IPL spot-fixing controversy: Sreesanth’s alleged involvement could open a can of worms

S Sreesanth and his Rajasthan Royals teammates Ajit Chandila and Ankeet Chavan have been arrested for spot-fixing © PTI

If a player earning $400,000 (approximately 2.1 crores) has willed to do wrong, can the rest of his genre be completely discounted? The fact that Sreesanth’s name has now surfaced is sure to open a can of worms, writes Karthik Parimal.

The existence of Indian Premier League (IPL) has often made for a riveting debate amongst pundits and followers of the sport alike. Despite the purists loathing its relevance, the tournament appears to have blossomed in its sixth edition. By Wednesday night, 65 of the 76 games had been ticked, with most of them drawing packed stands and featuring edge-of-the-seat thrillers. Apart from a few on-field altercations — which many believe to be a “part and parcel of the game”, this season was devoid of any turbulence, one felt. However, what transpired during the wee hours of Thursday morning (or during the last ten days, to be more precise) is sure to leave a blotch that will be incredibly arduous to expunge.

Ever since Hansie Cronje’s fall from grace in the April of 2000, the cricketing circuit has been, understandably, eyed with suspicion. Players succumbing to the temptation of greenback, from shadowy corners, have further tarnished the image of this sport. Speculations concerning the authenticity of T20 leagues were rife, despite the authorities constantly, and vehemently, denying any adulteration; but when a sting operation led to the suspension of five domestic players in last year’s IPL, the theory that not all is clean with this extravagant event received concrete evidence.

Yet, it must be said that the five tainted players — TP Sudhindra, Mohnish Mishra, Amit Yadav, Shalabh Shrivastava and Abhinav Bali — were novices, featuring in the lower brackets of the auction, and naivety from such quarters, albeit completely wrong, can never be ruled out. What’s appalling this time around is the alleged involvement of a Test player, one who has featured in some of India’s most momentous wins.

In his book Bookie Gambler Fixer Spy, Ed Hawkins talks about the inclination of some players, who’re not a part of such cash-rich leagues, to indulge in wrongdoings, primarily because they know for a fact that despite possessing superior skills, they’re not in a position to legally earn what a few of their counterparts are withdrawing by representing the franchises. That leads them down a shady path, perhaps fuelled by a firm belief that their unauthorised transactions will never be unearthed. Such is the trap the bookies lay, for they are adept at coaxing and taking vulnerable candidates into confidence, before requesting ‘favours’ from them. But how can a player of Shanthakumaran Sreesanth’s calibre, one who has thrived at the top, has no dearth of talent, or lack of an IPL contract for that matter, justify such an act?

As is known, not all players take the bait — especially the regulars on the international stage. A significant number of workshops are conducted on a regular basis, creating awareness of when and how the miscreants function. The Anti-Corruption and Security Unit (ACSU) have tightened passages, yet the occasional trickle has been causing considerable damage. Nevertheless, India’s frontline players have steered clear of this taboo, but the fact that Sreesanth’s name has now surfaced is sure to open a can of worms. It is fair to assume that most big names have clean hands, but if a player earning $400,000 (approximately 2.1 crores) has willed to do wrong, can the rest of his genre be completely discounted?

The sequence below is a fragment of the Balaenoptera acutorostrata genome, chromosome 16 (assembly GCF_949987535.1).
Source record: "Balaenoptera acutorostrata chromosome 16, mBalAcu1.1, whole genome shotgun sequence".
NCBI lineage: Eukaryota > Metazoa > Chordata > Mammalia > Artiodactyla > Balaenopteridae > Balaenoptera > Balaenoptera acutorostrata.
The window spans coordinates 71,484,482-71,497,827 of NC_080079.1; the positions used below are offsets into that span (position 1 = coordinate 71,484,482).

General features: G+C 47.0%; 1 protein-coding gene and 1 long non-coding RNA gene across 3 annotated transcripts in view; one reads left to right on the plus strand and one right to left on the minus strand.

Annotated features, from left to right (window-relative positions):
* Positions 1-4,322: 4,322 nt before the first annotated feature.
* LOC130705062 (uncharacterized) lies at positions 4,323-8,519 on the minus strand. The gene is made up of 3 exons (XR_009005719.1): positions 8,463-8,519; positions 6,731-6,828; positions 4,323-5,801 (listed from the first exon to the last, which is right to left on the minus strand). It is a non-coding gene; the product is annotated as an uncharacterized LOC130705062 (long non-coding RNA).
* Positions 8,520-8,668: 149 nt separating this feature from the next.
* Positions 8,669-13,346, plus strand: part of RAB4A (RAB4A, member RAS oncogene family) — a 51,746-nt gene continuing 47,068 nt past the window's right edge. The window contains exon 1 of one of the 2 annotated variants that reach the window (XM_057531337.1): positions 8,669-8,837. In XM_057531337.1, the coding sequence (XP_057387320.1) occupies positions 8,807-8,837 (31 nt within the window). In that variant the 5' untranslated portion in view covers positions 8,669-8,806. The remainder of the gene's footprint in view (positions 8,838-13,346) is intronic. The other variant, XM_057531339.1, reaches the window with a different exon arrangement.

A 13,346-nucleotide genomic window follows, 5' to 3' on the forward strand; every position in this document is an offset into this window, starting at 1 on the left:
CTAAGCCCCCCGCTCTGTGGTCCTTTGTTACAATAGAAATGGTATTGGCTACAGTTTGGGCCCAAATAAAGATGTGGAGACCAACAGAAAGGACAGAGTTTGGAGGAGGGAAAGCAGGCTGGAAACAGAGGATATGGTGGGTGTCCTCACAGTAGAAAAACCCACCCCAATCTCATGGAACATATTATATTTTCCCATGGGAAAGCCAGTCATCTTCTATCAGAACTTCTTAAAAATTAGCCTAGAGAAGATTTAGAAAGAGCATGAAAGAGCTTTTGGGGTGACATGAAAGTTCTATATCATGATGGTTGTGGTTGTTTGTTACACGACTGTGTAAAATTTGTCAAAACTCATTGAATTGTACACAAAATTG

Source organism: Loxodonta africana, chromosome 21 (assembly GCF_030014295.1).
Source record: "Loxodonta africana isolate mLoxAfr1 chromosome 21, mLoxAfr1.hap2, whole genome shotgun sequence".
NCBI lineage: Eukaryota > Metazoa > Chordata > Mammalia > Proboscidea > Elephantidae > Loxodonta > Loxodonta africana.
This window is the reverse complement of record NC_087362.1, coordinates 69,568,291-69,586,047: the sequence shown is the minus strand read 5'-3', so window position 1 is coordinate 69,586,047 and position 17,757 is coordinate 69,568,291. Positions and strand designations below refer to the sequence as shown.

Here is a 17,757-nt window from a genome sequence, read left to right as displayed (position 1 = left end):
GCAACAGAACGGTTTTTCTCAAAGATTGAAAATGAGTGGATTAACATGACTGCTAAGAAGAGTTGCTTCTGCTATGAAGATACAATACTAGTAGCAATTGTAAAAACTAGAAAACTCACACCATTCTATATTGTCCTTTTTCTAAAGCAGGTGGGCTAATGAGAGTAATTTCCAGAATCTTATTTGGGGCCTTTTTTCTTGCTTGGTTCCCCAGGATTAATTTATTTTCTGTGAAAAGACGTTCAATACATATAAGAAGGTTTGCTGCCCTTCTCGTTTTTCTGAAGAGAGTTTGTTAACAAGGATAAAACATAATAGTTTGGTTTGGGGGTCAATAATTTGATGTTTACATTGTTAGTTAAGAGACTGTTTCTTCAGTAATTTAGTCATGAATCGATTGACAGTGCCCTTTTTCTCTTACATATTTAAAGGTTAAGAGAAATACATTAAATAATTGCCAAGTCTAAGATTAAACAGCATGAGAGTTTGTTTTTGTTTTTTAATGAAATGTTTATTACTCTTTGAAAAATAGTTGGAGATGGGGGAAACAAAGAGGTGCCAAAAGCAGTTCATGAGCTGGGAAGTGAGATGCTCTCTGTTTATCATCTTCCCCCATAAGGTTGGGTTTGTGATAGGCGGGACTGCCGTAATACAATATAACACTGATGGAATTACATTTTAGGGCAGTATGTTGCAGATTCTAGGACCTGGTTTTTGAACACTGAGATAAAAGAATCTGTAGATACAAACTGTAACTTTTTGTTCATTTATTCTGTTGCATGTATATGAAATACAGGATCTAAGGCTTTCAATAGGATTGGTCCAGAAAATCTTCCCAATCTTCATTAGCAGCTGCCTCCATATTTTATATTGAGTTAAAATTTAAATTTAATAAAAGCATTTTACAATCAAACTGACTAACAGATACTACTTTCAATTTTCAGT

As Board of Control for Cricket in India (BCCI) president Narayanswamy Srinivasan said, one or two bad eggs cannot sully the entire game. However, it remains unknown if, like he believes, there are only a handful of unprincipled characters walking scot-free. The Delhi police — protagonists behind getting the spot-fixing episode to the forefront, said they had no knowledge of other players being involved, because they only had information pertaining to S Sreesanth, Ajit Chandila and Ankeet Chavan — the three Rajasthan Royals cricketers currently in question. Nonetheless, they also did not rule out its possibility in the other teams.

This now throws open a box of conundrums for the powers that be. Is their own policing effective enough to censor the menace of fixing in cricket? If yes, why did it take a sting operation and a police investigation, and not their unit’s perquisition, for such acts to surface?

The five players trapped last season were suspended for one year. Have the head honchos really made an example of the wrongdoers with that message? Perhaps in the next few days we will see stricter measures emerge and tighter laws enforced, but whether that will reduce this problematic saga, only time will tell.

As for Sreesanth, if the allegations do turn out to be true, it’s going to be a bitter pill to swallow for many. Had this incident not occurred, a few decades down the line one would remember him as a maverick, heart-on-the-sleeve cricketer, who enthralled many with his antics during his stay at the top. But, pragmatically speaking, the chances of him going down in history as someone with grubby palms, despite donning the pristine whites for India, are incredibly high. Considering his stature, the only trait this episode points to is greed. It’s disheartening, to say the least.

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(Karthik Parimal, a Correspondent with CricketCountry, is a cricket aficionado and a worshipper of the game. He idolises Steve Waugh and can give up anything, absolutely anything, just to watch a Kumar Sangakkara cover drive. He can be followed on Twitter at https://twitter.com/karthik_parimal)